One last quote from Marc Jacobs: "I'm a real believer in wearing whatever you want, whenever you want. No one dictates fashion to the women I know!" Okay, if this is true, then why does that man hawk horrendously ugly clothes at Fashion Week and try to tell us that those clothes deformities are "it" this season, and you just can't live without it? If I can wear whatever I want whenever I want and be endorsed by the great Marc Jacobs, then what's the point of fashion magazines? Why have fashion shows? He's just full of oxymorons, Marc Jacobs is. Nice to know such a confused individual is leading scores of women into very "fancy" stores to buy very expensive and sometimes very ugly clothing.

-Domestic Goddess out.

Sunday, August 16, 2009

Giving God His Due

Today, our pastor talked about a convention he attended and some things he learned from Rick Warren, the guest speaker. Before writing The Purpose Driven Life, Rick and his wife had committed to tithing to God in a very uncommon way. Every year, they would take another percent of their income and add it to their tithe. Instead of giving 10%, they raised their tithes to 11, 12, 15%. I don't know how high they actually got before The Purpose Driven Life was published, but I imagine it must have been pretty high because it took a long while to get to the point in his life where God had prepared him to write the book.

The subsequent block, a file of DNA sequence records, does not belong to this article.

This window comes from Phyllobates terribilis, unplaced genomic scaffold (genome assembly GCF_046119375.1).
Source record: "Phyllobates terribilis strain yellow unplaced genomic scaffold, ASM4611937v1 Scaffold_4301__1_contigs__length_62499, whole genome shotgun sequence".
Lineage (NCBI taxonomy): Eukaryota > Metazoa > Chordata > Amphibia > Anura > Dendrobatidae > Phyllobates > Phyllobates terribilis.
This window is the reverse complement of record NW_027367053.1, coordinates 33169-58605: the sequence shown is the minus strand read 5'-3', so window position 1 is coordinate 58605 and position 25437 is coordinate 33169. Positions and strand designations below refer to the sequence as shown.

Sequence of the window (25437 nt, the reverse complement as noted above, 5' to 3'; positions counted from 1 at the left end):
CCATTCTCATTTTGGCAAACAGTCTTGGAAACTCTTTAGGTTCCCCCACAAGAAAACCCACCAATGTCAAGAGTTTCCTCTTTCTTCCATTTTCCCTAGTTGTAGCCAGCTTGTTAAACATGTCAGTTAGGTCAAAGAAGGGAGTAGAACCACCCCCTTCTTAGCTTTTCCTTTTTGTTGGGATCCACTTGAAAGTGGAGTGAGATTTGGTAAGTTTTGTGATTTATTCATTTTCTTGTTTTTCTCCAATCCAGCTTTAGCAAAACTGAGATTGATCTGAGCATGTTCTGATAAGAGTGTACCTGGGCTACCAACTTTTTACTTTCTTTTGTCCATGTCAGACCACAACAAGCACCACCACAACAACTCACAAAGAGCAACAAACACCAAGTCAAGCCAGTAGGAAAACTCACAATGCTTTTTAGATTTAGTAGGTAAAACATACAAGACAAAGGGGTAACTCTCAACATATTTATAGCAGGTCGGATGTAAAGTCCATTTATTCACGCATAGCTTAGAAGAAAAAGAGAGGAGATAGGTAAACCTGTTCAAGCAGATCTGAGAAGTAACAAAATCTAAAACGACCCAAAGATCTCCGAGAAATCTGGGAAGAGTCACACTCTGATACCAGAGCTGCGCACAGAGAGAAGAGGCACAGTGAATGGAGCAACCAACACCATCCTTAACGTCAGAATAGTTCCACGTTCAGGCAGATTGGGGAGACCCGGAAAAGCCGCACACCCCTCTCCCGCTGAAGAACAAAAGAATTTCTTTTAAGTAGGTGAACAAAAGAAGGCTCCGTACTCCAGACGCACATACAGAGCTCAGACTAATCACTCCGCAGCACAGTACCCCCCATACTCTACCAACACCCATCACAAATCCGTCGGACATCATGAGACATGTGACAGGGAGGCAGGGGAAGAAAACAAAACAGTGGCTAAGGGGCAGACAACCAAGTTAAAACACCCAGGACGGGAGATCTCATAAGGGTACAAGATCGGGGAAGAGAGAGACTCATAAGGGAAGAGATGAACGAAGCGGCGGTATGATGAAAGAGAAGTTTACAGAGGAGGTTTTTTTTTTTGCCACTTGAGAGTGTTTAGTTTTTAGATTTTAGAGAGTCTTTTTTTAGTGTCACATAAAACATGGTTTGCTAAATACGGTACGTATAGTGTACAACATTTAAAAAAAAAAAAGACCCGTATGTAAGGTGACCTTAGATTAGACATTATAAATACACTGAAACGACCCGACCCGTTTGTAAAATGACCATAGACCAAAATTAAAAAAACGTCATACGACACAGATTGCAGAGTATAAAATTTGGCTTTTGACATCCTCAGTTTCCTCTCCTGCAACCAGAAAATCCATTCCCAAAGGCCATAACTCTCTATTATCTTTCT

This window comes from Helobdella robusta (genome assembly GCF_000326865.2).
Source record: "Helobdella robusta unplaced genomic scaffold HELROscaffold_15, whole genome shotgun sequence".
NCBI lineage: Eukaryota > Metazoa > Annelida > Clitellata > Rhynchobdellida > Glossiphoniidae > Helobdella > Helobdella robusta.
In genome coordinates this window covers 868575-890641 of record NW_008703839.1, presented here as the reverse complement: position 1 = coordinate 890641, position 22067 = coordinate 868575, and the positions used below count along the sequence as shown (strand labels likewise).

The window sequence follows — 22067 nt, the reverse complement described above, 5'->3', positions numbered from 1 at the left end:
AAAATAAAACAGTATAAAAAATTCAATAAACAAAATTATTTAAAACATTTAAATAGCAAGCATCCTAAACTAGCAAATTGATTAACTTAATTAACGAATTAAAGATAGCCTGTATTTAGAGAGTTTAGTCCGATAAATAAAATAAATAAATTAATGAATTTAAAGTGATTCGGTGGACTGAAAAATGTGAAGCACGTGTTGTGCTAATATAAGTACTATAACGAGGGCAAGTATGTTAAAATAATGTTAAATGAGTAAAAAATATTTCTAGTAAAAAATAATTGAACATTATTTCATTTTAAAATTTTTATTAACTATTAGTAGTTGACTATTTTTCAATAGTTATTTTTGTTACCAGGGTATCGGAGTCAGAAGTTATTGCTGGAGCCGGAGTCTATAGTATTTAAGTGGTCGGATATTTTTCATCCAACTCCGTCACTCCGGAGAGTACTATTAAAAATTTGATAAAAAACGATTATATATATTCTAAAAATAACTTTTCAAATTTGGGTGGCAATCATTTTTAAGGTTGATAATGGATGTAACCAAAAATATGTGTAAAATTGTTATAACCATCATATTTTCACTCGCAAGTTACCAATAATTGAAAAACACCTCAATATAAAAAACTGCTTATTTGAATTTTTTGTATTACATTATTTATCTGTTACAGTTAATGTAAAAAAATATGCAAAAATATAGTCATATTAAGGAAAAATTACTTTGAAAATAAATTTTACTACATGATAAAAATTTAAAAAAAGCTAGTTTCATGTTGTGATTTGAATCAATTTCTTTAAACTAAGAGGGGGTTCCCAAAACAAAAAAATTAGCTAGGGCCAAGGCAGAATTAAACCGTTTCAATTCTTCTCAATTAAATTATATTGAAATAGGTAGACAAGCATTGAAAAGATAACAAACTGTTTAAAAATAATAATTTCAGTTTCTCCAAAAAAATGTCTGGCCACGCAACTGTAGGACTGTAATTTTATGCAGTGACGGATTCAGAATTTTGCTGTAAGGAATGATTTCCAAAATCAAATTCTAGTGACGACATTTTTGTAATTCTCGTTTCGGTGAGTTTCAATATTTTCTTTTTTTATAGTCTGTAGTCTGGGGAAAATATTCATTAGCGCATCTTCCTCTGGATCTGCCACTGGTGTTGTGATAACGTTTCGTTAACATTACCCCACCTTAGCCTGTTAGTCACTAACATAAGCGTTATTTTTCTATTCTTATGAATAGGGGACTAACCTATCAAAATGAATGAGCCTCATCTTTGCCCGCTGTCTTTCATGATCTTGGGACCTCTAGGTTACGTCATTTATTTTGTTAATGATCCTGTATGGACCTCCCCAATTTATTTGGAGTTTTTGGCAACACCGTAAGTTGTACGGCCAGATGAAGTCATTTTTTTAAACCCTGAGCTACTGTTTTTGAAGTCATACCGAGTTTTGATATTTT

Once The Purpose Driven Life was published, money came rolling in. That book is actually the #2 bestseller in the entire WORLD. It's second behind the Bible. :) Our pastor said Rick got to a point where he was excited about the prospects that money could bring him...until God reminded him otherwise. Rick become impressed with the fact that the money was God's and that he should remain in his "old" home and continue to use his "old" truck. He didn't need more than he already had, and if he did, God would provide. What a way to be kept humble!

What's more, the success of The Purpose Driven Life has allowed the Warrens to give 90% of their income to God's kingdom. How amazing! They live on the 10% normally allotted to God and give God the 90% allotted to them. Would that I could do the same! Thankfully, our family is debt-free, so we can give without worrying about where the money is going to come from.